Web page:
Similar to a study by Weiss et al.  we see a role for the pediatric video laryngoscope in the education of residents and medical students. To start, the learner can begin to identify airway structures while an experienced laryngoscopist is performing tracheal intubation. As the novice begins performing laryngoscopy the attending anesthesiologist can see the technical skills and provide guidance in real time. This may be even more important in the management of the emergency or difficult airway or in clinical situations where there is increased risk of aspiration of gastric contents. During these situations the student can perform the technical management while the attending anesthesiologist maintains visualization and can provide instruction, facilitating timely intubation by the resident. Further, images obtained with the pediatric video laryngoscope can be easily recorded for teaching, documentation purposes, or further review. Video laryngoscopy as a teaching tool should not be limited to the operating theatre, but extended to the Neonatal Intensive Care Units, and Pediatric Emergency Departments.
Observer bias cannot be completely eliminated in this study. We tried to avoid bias by having fully trained pediatric anesthesiologists who also had extensive experience with use of a videoscope in adults. In our experience with the Storz Video Laryngoscope we found the builtin suction device easy to use in an traumatic manner, but we observed that the bore of the cannula is too narrow and is not useful in suctioning copious secretions. We did encounter in some patients, difficulty in keeping the mouth wide open with this narrow laryngoscope blade. This is in contrast to a regular straight blade, which has an elevated ridge that prevents the mouth from closing. We overcame this by assistance of a finger to hold open the mouth by the laryngoscopist.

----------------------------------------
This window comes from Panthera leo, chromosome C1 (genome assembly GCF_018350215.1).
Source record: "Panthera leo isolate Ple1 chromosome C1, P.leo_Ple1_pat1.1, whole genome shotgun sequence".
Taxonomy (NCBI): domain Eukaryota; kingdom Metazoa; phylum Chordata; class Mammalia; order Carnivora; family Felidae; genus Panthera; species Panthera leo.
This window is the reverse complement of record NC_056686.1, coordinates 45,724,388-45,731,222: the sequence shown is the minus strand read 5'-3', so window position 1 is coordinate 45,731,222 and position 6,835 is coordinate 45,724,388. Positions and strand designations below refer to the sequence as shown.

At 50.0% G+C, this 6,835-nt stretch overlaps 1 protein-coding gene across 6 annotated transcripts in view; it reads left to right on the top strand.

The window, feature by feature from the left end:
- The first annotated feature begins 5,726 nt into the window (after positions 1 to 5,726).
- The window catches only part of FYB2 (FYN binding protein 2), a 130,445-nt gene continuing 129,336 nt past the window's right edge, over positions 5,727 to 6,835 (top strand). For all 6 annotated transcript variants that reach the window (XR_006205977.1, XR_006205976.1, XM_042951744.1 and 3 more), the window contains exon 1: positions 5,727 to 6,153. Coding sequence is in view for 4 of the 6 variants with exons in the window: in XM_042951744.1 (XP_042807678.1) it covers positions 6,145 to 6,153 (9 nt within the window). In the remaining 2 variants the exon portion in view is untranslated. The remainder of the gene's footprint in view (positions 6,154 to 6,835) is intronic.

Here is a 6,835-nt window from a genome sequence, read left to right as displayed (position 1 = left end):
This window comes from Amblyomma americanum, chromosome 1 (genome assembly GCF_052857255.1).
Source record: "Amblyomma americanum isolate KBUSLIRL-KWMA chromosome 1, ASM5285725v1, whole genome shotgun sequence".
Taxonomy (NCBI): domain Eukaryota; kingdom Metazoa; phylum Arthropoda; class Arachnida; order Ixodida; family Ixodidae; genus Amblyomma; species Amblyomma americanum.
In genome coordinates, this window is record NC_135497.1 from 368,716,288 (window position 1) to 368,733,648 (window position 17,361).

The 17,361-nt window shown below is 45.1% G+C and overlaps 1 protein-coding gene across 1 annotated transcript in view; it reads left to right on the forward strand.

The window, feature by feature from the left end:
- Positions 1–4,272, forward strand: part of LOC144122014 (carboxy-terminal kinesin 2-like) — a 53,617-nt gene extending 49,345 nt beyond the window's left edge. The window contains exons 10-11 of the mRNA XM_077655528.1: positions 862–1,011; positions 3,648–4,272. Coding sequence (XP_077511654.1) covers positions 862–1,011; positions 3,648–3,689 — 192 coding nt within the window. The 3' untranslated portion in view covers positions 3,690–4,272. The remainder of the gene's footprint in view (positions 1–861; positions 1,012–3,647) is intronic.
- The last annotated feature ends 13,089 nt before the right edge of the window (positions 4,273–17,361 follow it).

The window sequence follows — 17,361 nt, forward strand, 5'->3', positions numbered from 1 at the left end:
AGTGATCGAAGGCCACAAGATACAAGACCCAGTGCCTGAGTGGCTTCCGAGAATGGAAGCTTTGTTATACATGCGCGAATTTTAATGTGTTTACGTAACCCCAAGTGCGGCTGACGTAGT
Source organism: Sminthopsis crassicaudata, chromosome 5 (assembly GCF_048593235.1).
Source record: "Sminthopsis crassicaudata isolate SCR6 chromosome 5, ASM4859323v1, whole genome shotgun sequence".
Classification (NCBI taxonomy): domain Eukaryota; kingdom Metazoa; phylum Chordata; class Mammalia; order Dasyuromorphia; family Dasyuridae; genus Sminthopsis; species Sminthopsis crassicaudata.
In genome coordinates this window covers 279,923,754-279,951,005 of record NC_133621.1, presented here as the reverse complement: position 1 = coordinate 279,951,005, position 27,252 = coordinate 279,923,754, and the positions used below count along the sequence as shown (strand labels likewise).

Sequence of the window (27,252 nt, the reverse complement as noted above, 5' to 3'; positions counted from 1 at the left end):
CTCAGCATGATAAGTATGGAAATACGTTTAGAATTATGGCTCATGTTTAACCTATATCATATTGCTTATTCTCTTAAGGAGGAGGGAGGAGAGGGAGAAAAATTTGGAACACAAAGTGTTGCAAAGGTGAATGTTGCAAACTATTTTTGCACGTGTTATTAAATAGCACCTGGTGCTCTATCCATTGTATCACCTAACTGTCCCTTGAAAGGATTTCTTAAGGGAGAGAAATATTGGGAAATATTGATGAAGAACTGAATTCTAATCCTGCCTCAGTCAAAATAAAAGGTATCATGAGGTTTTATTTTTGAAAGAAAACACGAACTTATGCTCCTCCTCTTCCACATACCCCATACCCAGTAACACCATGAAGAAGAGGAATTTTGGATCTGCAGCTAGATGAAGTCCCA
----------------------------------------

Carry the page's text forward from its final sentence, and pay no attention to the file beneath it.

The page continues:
We found the Storz pediatric video laryngoscope to be easy to use in infants and children utilizing both direct and video assisted views. In our study the view on the monitor screen was, on average, one grade better than the direct view. The magnified view provided can allow for better visualization of airway structures in difficult airways and further help in facilitating securing the airway. In only one instance was the view obtained with the video laryngoscope worse than that obtained under direct vision, and that was when laryngeal manipulation was used under direct vision and not during visualization with the video laryngoscope. Improving design of the blade by adding ridge/lip of traditional straight blade may further improve process of intubation by its ability in keeping mouth opening possible in all cases especially in neonates.
We would like to thank Karl Storz for providing the video laryngoscope that was used in this study.